Live. Breathe. Blue. Kentucky Basketball’s Juggernaut: Men versus Machines

by Dr. John Huang (LEXINGTON, KY)
Men or machines? Kenny Payne and John Calipari vehemently disagree. Photo credit: Dr. Michael Huang Men or machines? Kenny Payne and John Calipari vehemently disagree. Photo credit: Dr. Michael Huang

Eleven games into the regular season, most would agree that the biggest strength of this Kentucky basketball team lies in its balance. When push comes to shove, there are numerous ways in which Coach John Calipari’s crew can lower the hammer.

Since we’ve got a little time between games, let’s go ahead and count the ways.

First things first. It’s no secret that this Kentucky team is deep, talented, and hungry. Offensively, they’re likely as skilled as any of Coach Cal’s previous Wildcat squads. Every scholarship player can dribble, pass, and shoot. They’re all unselfish, team-oriented, and seem to get along fine and dandy with each other off the court.

Unlike last year, if Antonio Reeves’ shot isn’t falling, three other teammates on this year’s team can take up the slack. If Aaron Bradshaw ever gets into foul trouble, just bring on another seven-footer in Ugonna Onyenso to swat shots away. DJ Wagner can drive to the basket anytime the offense stagnates. And Reed Sheppard and Rob Dillingham generate unmatched excitement and enthusiasm anytime they’re on the floor.

As long as we’re zeroing in on the entire roster of the eighth-ranked team in the nation, let’s not forget about Justin Edwards. The latest McDonald’s All-American has been a bit of a disappointment thus far. But he’s so athletic and skilled that it’s just a matter of time before he makes an impact. And don’t underestimate Tre Mitchell. The West Virginia transfer adds a much-needed dose of leadership and maturity as well as a heck of an outside shot for a big man.

And how about Thiero? Don’t mind if Adou (Ugh, sorry). This guy brings toughness, rebounding, and hustle the moment he checks into the lineup. Even Jordan Burks has shown enough flashes to warrant some utility minutes if foul trouble or injuries suddenly hit.

“They’re a machine,” Louisville head coach Kenny Payne said when asked to describe Kentucky after the Wildcats overwhelmed the Cardinals 95 – 76 in the Yum Center last Thursday. “They keep coming at you and at you and at you.”

Anybody who has followed Kentucky Basketball over the years knows that John Calipari disagrees vehemently with Payne. How many times have we heard the Hall of Fame coach describe his players this way?

“They’re NOT machines,” Calipari would retort if ever one of his star pupils had a bad game.

So, which way is it? Men or machines? That is the question.

The beauty of this year’s team is that it really doesn’t matter. Unlike previous versions, if a machine part fails this year, the next man up can easily step into place. That hasn’t always been a luxury in Calipari’s tenure to date.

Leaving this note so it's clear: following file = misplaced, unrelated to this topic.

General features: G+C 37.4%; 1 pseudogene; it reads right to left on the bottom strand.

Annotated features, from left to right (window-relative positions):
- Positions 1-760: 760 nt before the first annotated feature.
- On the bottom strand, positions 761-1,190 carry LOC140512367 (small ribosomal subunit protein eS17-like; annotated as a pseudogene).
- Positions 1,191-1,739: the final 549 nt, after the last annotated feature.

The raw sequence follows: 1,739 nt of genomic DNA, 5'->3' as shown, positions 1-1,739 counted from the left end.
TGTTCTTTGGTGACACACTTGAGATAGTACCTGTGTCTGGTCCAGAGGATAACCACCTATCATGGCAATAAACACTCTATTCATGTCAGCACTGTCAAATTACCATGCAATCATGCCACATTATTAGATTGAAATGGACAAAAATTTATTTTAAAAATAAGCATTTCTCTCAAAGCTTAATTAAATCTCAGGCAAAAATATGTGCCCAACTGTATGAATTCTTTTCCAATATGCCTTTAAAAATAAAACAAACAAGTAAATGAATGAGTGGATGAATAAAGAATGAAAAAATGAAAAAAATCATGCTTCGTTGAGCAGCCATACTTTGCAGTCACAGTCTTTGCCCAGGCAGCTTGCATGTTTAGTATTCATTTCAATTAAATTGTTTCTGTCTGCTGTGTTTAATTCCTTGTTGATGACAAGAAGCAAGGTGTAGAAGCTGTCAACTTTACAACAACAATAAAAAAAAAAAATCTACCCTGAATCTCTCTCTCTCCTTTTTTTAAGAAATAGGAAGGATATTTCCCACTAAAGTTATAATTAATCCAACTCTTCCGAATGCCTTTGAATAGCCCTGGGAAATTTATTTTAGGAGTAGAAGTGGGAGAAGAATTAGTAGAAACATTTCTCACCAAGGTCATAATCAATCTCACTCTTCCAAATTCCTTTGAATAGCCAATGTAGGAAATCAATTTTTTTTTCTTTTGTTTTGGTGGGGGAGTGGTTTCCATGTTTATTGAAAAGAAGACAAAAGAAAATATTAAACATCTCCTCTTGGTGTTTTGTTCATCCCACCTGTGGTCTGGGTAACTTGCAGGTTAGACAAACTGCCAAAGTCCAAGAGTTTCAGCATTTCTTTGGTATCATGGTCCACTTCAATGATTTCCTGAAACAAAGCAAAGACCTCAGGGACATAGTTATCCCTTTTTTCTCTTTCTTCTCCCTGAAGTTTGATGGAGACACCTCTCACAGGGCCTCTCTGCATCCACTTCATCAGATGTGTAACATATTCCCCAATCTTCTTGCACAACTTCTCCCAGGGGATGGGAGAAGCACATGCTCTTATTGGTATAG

Take out the best player on each of the Kentucky teams in the Calipari era, and you’ll find a team that’s a significant downgrade from its former self.

Think about it. The 2010 team without John Wall or the 2011 team sans Brandon Knight certainly wouldn’t have been Final Four caliber. Minus Anthony Davis, that 2012 team wouldn’t have sniffed a national title. We all saw what happened in 2013 without Nerlins Noel. That befuddled team didn’t even make the tournament.

How about 2014 without Julius Randle? Or the 2015 team missing Karl-Anthony Towns? Or 2016 minus Jamal Murray, 2017 without De’Aaron Fox, 2018 without Shai Gilgeous-Alexander, 2019 missing P.J. Washington, 2020 without Tyrese Maxey, 2021 minus Isaiah Jackson, or 2022 and 2023 without Oscar Tshiebwe.

The point being that if you took out any one of those critical parts, the entire machine often would grind to a temporary halt. One bad night and they’d bounce you unceremoniously from the NCAA tournament.

Hopefully, that’s not so with this year’s version. As we’ve seen already, an occasional off night or even missing a few games here and there hasn’t really affected the team as a whole. Someone always manages to step up and effectively plug the hole.

One of Coach Cal’s strengths has always been his ability to balance talented rosters. Success or failure this year depends more so than ever on his ability to properly plug and play. He’s got to keep everyone involved, committed, and ready to go at a moment’s notice.

For Calipari, managing minutes is key. An invested player makes for a happy player. As long as everyone feels they’re contributing to the team’s success, I like the team’s chances for a legitimate Final Four run. A positive, cohesive mindset in men goes a long, long way.

For that reason alone, I like this team. And that’s why I’ll take men over machines any day of the week.

Dr. John Huang is a retired orthodontist, military veteran, and award-winning author. Currently, he serves as a reporter and sports columnist for Nolan Group Media. His latest book, ‘They Call Me Mr. Secretary,’ debuted as a top new release. You can follow Dr. Huang on social media @KYHuangs and check out all his books at

phil malicote